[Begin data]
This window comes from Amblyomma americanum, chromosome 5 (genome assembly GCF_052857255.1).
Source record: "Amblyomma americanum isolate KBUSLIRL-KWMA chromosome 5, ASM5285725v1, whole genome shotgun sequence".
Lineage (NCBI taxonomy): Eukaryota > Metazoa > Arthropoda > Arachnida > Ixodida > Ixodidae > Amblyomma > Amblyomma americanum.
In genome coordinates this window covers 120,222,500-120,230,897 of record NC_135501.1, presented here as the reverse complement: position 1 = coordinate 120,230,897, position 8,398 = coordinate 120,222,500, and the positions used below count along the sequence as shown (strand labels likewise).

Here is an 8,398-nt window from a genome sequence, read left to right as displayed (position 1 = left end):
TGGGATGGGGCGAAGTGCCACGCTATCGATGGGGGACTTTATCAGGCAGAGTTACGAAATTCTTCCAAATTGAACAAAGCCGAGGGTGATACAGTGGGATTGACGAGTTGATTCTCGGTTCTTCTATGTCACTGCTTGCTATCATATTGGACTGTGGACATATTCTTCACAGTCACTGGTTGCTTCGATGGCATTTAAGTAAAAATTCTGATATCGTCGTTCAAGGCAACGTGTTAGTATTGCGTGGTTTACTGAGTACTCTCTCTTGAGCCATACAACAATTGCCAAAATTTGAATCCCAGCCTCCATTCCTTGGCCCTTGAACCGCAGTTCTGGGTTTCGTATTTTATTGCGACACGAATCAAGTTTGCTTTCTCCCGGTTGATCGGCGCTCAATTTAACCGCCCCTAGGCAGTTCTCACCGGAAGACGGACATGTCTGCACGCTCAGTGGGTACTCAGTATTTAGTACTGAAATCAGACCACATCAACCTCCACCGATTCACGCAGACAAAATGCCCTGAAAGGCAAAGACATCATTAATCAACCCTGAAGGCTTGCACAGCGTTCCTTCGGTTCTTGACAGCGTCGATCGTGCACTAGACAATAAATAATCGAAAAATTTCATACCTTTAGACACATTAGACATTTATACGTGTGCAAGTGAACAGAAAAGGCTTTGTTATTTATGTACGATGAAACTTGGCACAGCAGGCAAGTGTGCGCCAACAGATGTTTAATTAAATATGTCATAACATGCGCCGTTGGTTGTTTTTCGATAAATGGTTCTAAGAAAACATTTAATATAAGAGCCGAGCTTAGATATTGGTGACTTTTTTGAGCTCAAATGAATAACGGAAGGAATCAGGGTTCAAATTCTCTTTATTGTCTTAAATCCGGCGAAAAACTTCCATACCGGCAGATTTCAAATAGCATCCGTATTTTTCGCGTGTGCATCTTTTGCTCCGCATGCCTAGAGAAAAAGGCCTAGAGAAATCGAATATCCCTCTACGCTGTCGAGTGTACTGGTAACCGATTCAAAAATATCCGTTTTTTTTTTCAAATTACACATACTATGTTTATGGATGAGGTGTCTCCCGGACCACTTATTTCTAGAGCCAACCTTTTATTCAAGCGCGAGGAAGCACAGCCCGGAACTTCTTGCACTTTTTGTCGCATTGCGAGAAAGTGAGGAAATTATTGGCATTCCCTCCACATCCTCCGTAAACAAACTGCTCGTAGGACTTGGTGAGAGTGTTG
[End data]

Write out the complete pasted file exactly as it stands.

This window comes from Amblyomma americanum, chromosome 5 (genome assembly GCF_052857255.1).
Source record: "Amblyomma americanum isolate KBUSLIRL-KWMA chromosome 5, ASM5285725v1, whole genome shotgun sequence".
Lineage (NCBI taxonomy): Eukaryota > Metazoa > Arthropoda > Arachnida > Ixodida > Ixodidae > Amblyomma > Amblyomma americanum.
In genome coordinates this window covers 120,222,500-120,230,897 of record NC_135501.1, presented here as the reverse complement: position 1 = coordinate 120,230,897, position 8,398 = coordinate 120,222,500, and the positions used below count along the sequence as shown (strand labels likewise).

Here is an 8,398-nt window from a genome sequence, read left to right as displayed (position 1 = left end):
TGGGATGGGGCGAAGTGCCACGCTATCGATGGGGGACTTTATCAGGCAGAGTTACGAAATTCTTCCAAATTGAACAAAGCCGAGGGTGATACAGTGGGATTGACGAGTTGATTCTCGGTTCTTCTATGTCACTGCTTGCTATCATATTGGACTGTGGACATATTCTTCACAGTCACTGGTTGCTTCGATGGCATTTAAGTAAAAATTCTGATATCGTCGTTCAAGGCAACGTGTTAGTATTGCGTGGTTTACTGAGTACTCTCTCTTGAGCCATACAACAATTGCCAAAATTTGAATCCCAGCCTCCATTCCTTGGCCCTTGAACCGCAGTTCTGGGTTTCGTATTTTATTGCGACACGAATCAAGTTTGCTTTCTCCCGGTTGATCGGCGCTCAATTTAACCGCCCCTAGGCAGTTCTCACCGGAAGACGGACATGTCTGCACGCTCAGTGGGTACTCAGTATTTAGTACTGAAATCAGACCACATCAACCTCCACCGATTCACGCAGACAAAATGCCCTGAAAGGCAAAGACATCATTAATCAACCCTGAAGGCTTGCACAGCGTTCCTTCGGTTCTTGACAGCGTCGATCGTGCACTAGACAATAAATAATCGAAAAATTTCATACCTTTAGACACATTAGACATTTATACGTGTGCAAGTGAACAGAAAAGGCTTTGTTATTTATGTACGATGAAACTTGGCACAGCAGGCAAGTGTGCGCCAACAGATGTTTAATTAAATATGTCATAACATGCGCCGTTGGTTGTTTTTCGATAAATGGTTCTAAGAAAACATTTAATATAAGAGCCGAGCTTAGATATTGGTGACTTTTTTGAGCTCAAATGAATAACGGAAGGAATCAGGGTTCAAATTCTCTTTATTGTCTTAAATCCGGCGAAAAACTTCCATACCGGCAGATTTCAAATAGCATCCGTATTTTTCGCGTGTGCATCTTTTGCTCCGCATGCCTAGAGAAAAAGGCCTAGAGAAATCGAATATCCCTCTACGCTGTCGAGTGTACTGGTAACCGATTCAAAAATATCCGTTTTTTTTTTCAAATTACACATACTATGTTTATGGATGAGGTGTCTCCCGGACCACTTATTTCTAGAGCCAACCTTTTATTCAAGCGCGAGGAAGCACAGCCCGGAACTTCTTGCACTTTTTGTCGCATTGCGAGAAAGTGAGGAAATTATTGGCATTCCCTCCACATCCTCCGTAAACAAACTGCTCGTAGGACTTGGTGAGAGTGTTG